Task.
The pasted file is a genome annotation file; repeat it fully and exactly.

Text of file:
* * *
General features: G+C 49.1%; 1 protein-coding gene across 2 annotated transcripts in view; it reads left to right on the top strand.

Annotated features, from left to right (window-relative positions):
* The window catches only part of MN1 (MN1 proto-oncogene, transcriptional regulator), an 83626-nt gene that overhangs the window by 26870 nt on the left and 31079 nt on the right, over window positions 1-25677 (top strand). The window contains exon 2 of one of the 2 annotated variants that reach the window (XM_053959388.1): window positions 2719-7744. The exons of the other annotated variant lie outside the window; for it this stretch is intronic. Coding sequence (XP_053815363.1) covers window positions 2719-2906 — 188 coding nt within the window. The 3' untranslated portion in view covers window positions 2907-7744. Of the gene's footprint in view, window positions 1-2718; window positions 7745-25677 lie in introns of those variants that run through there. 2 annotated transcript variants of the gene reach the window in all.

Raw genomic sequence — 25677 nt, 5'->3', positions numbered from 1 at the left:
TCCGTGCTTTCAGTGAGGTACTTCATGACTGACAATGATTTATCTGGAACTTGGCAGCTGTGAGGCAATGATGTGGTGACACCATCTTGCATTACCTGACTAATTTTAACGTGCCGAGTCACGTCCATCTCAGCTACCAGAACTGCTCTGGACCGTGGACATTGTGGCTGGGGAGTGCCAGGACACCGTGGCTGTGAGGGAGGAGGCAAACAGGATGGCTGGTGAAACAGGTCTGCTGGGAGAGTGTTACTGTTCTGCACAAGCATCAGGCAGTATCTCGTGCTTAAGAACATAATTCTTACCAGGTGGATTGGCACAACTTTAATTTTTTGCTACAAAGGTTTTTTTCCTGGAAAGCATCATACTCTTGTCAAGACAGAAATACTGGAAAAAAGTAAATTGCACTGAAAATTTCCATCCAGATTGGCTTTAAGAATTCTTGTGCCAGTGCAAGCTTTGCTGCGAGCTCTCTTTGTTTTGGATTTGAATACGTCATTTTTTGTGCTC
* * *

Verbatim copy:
General features: G+C 49.1%; 1 protein-coding gene across 2 annotated transcripts in view; it reads left to right on the top strand.

Annotated features, from left to right (window-relative positions):
* The window catches only part of MN1 (MN1 proto-oncogene, transcriptional regulator), an 83626-nt gene that overhangs the window by 26870 nt on the left and 31079 nt on the right, over window positions 1-25677 (top strand). The window contains exon 2 of one of the 2 annotated variants that reach the window (XM_053959388.1): window positions 2719-7744. The exons of the other annotated variant lie outside the window; for it this stretch is intronic. Coding sequence (XP_053815363.1) covers window positions 2719-2906 — 188 coding nt within the window. The 3' untranslated portion in view covers window positions 2907-7744. Of the gene's footprint in view, window positions 1-2718; window positions 7745-25677 lie in introns of those variants that run through there. 2 annotated transcript variants of the gene reach the window in all.

Raw genomic sequence — 25677 nt, 5'->3', positions numbered from 1 at the left:
TCCGTGCTTTCAGTGAGGTACTTCATGACTGACAATGATTTATCTGGAACTTGGCAGCTGTGAGGCAATGATGTGGTGACACCATCTTGCATTACCTGACTAATTTTAACGTGCCGAGTCACGTCCATCTCAGCTACCAGAACTGCTCTGGACCGTGGACATTGTGGCTGGGGAGTGCCAGGACACCGTGGCTGTGAGGGAGGAGGCAAACAGGATGGCTGGTGAAACAGGTCTGCTGGGAGAGTGTTACTGTTCTGCACAAGCATCAGGCAGTATCTCGTGCTTAAGAACATAATTCTTACCAGGTGGATTGGCACAACTTTAATTTTTTGCTACAAAGGTTTTTTTCCTGGAAAGCATCATACTCTTGTCAAGACAGAAATACTGGAAAAAAGTAAATTGCACTGAAAATTTCCATCCAGATTGGCTTTAAGAATTCTTGTGCCAGTGCAAGCTTTGCTGCGAGCTCTCTTTGTTTTGGATTTGAATACGTCATTTTTTGTGCTC